By Lori Berkey, Contributing Writer
Southborough – In an age where people are often glued to their electronic devices, Southborough Youth and Family Services (SYFS), the Southborough Public Library, the Friends of the Southborough Public Library, and Southborough Village Preschool will co-sponsor a free evening presentation Wednesday, Feb. 1, by digital-age specialist and author Devorah Heiner, who will speak about “Raising Digital Natives.”
According to Sarah Cassell, SYFS director, their agency often hears from parents who wonder how much screen time is too much or at what age they should get their child a cell phone.
“These are all legitimate concerns and ones that have social, emotional and health implications,” Cassell said. “We want parents to hear from someone who specializes in this field.”
Heiner’s focus is on empowering schools and parents to mentor youth in the digital age.
“Our hope,” Cassell said, “is that parents will feel supported knowing they are not in this struggle alone and get some helpful suggestions on how to manage challenges at home with their own digital natives.”
For many years, SYFS has been coordinating Southborough UnScheduled, an event to encourage schools, town departments, organizations, and families not to schedule any after-work and afterschool activities, but instead to allow time for families to spend time together enjoying each other’s company.
Cassell said that while the intention of Southborough UnScheduled was a good one, the agency saw a need to encourage this regularly and bring awareness to the role technology has on a family’s free time. A new, ongoing agency program, Southborough Unplugged, grew out of the unscheduled initiative.
“Our focus for the program this year,” Cassell said, “is to bring awareness to increasingly dependent and, at times, addictive relationships we have with our devices and the impact those devices have on our relationships and our overall wellbeing.”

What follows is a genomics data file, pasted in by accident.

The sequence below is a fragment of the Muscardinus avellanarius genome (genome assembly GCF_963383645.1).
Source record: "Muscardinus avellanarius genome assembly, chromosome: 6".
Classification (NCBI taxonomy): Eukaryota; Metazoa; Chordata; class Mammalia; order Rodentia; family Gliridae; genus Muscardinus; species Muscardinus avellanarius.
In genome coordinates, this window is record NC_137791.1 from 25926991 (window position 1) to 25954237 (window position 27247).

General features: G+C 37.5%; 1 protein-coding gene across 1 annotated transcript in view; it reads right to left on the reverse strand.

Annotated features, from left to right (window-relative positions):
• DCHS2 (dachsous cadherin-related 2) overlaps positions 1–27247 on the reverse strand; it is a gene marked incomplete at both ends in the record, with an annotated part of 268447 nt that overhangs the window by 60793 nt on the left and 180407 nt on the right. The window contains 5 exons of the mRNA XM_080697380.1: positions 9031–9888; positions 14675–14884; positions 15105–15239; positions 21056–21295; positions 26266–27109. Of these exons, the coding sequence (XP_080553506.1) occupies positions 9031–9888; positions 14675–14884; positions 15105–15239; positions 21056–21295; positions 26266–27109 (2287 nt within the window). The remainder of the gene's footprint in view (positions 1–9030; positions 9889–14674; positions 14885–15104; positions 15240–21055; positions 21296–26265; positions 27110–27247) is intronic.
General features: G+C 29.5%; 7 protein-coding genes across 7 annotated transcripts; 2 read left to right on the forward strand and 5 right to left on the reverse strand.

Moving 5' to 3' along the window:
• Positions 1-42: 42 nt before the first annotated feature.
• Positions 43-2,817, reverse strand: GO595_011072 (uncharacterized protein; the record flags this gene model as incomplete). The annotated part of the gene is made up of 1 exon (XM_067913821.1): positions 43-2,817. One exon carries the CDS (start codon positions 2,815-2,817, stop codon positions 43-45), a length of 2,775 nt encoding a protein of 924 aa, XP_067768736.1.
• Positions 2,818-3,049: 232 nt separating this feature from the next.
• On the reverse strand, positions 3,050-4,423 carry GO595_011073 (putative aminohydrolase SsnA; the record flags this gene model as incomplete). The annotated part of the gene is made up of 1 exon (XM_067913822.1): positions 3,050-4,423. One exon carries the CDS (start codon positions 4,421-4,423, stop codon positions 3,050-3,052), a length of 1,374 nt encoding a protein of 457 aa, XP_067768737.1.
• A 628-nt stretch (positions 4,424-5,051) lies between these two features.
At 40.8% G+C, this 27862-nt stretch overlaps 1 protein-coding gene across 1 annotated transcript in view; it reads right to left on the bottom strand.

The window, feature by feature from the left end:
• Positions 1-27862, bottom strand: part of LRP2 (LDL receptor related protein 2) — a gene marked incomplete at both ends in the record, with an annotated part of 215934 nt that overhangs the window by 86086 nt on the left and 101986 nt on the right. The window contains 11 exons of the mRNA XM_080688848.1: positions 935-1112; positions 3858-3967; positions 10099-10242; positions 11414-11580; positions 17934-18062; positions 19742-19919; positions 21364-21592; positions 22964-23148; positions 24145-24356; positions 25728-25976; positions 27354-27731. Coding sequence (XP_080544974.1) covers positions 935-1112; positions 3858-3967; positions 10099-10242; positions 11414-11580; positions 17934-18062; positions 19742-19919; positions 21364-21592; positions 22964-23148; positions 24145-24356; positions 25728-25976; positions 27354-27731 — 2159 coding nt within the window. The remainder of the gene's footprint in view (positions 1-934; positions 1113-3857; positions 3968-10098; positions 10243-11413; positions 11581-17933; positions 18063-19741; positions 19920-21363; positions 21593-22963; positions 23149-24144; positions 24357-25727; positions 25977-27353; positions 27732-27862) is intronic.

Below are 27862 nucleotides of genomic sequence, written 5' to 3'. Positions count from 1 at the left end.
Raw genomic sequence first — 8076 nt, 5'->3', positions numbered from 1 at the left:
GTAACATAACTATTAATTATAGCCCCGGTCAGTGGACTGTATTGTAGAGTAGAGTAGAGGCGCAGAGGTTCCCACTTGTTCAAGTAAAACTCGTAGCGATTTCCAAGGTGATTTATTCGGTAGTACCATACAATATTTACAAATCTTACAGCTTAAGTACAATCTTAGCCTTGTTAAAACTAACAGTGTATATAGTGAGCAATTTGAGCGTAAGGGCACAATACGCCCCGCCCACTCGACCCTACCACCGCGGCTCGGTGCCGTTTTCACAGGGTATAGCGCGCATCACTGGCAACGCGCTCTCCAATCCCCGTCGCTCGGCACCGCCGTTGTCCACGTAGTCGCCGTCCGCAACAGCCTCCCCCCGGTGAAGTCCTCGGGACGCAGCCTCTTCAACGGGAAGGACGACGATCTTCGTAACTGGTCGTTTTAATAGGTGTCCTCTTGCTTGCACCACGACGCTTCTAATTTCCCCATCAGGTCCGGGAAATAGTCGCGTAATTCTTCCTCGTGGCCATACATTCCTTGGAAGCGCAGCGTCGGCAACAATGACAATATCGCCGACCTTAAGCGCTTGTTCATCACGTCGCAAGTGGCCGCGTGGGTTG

At Southborough’s Heritage Day celebration during Columbus Day weekend, SYFS began a dialog with residents about unplugging by asking them to contribute to a community quilt comprised of drawings of people enjoying unplugged activities. The agency has amassed a variety of quilt square drawings and is working with a quilter to have the quilt completed before the end of the school year.
In November, the agency partnered with P. Brent Trottier Middle School and the Southborough Organization for Schools (SOS) to share the documentary “Screenagers” through several showings with teens and parents.
Heiner’s upcoming talk is geared to parents, grandparents, educators and those who work with kids or serve kids in their business and want to understand digital natives better. Her book, “Screenwise,” can be borrowed from the Southborough Public Library, and her blog can be viewed at www.raisingdigitalnatives.com/blog/.
For the remainder of the year, SYFS plans to work within the community to offer different technology-related challenges such as “social-media free weekend” or “text-free Tuesday.”
In the spring, the agency will sponsor a family event that continues to bring awareness to the digital native topic that will be tied in with Mental Health Awareness Month in May. The agency’s summer schedule features a summer concert series co-sponsored with the recreation department, which Cassell believes is the perfect opportunity for families to unplug.
“This is our first year doing Southborough Unplugged and there is room to evolve and grow each year,” Cassell said. “We are open to ideas and suggestions for upcoming seasons.”
Heiner’s presentation will be held Wednesday, Feb. 1, from 7- 8:30 p.m., at the Southborough Public Library, 25 Main St., in Southborough.